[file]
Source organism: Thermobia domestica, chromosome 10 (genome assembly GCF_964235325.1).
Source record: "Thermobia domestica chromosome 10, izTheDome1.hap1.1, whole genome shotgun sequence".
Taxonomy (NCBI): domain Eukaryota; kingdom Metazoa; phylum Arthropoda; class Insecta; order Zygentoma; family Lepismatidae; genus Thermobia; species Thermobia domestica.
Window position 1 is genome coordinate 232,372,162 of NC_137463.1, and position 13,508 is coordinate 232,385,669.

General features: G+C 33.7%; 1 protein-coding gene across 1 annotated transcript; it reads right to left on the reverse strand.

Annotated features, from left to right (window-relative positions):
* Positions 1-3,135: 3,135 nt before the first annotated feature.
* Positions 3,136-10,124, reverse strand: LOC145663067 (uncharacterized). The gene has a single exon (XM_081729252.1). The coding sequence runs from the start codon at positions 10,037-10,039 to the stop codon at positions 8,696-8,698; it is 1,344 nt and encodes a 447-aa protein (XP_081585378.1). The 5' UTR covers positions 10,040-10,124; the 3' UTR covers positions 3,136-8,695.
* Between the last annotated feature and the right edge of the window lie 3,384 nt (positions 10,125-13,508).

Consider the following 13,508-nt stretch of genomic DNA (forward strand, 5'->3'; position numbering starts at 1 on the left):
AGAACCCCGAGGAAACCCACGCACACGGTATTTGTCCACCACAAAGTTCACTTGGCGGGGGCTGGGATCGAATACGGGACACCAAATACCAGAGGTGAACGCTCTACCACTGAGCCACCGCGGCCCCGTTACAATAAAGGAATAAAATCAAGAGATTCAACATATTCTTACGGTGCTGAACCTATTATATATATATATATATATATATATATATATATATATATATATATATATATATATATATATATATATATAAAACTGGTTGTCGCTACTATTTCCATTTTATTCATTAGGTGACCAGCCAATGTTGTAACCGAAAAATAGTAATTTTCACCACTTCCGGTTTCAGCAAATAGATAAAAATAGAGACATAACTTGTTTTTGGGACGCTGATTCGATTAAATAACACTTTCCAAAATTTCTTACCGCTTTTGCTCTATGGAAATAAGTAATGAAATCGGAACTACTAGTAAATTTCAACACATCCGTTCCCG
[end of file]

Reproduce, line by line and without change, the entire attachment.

Source organism: Thermobia domestica, chromosome 10 (genome assembly GCF_964235325.1).
Source record: "Thermobia domestica chromosome 10, izTheDome1.hap1.1, whole genome shotgun sequence".
Taxonomy (NCBI): domain Eukaryota; kingdom Metazoa; phylum Arthropoda; class Insecta; order Zygentoma; family Lepismatidae; genus Thermobia; species Thermobia domestica.
Window position 1 is genome coordinate 232,372,162 of NC_137463.1, and position 13,508 is coordinate 232,385,669.

General features: G+C 33.7%; 1 protein-coding gene across 1 annotated transcript; it reads right to left on the reverse strand.

Annotated features, from left to right (window-relative positions):
* Positions 1-3,135: 3,135 nt before the first annotated feature.
* Positions 3,136-10,124, reverse strand: LOC145663067 (uncharacterized). The gene has a single exon (XM_081729252.1). The coding sequence runs from the start codon at positions 10,037-10,039 to the stop codon at positions 8,696-8,698; it is 1,344 nt and encodes a 447-aa protein (XP_081585378.1). The 5' UTR covers positions 10,040-10,124; the 3' UTR covers positions 3,136-8,695.
* Between the last annotated feature and the right edge of the window lie 3,384 nt (positions 10,125-13,508).

Consider the following 13,508-nt stretch of genomic DNA (forward strand, 5'->3'; position numbering starts at 1 on the left):
AGAACCCCGAGGAAACCCACGCACACGGTATTTGTCCACCACAAAGTTCACTTGGCGGGGGCTGGGATCGAATACGGGACACCAAATACCAGAGGTGAACGCTCTACCACTGAGCCACCGCGGCCCCGTTACAATAAAGGAATAAAATCAAGAGATTCAACATATTCTTACGGTGCTGAACCTATTATATATATATATATATATATATATATATATATATATATATATATATATATATATATATATATATATATAAAACTGGTTGTCGCTACTATTTCCATTTTATTCATTAGGTGACCAGCCAATGTTGTAACCGAAAAATAGTAATTTTCACCACTTCCGGTTTCAGCAAATAGATAAAAATAGAGACATAACTTGTTTTTGGGACGCTGATTCGATTAAATAACACTTTCCAAAATTTCTTACCGCTTTTGCTCTATGGAAATAAGTAATGAAATCGGAACTACTAGTAAATTTCAACACATCCGTTCCCG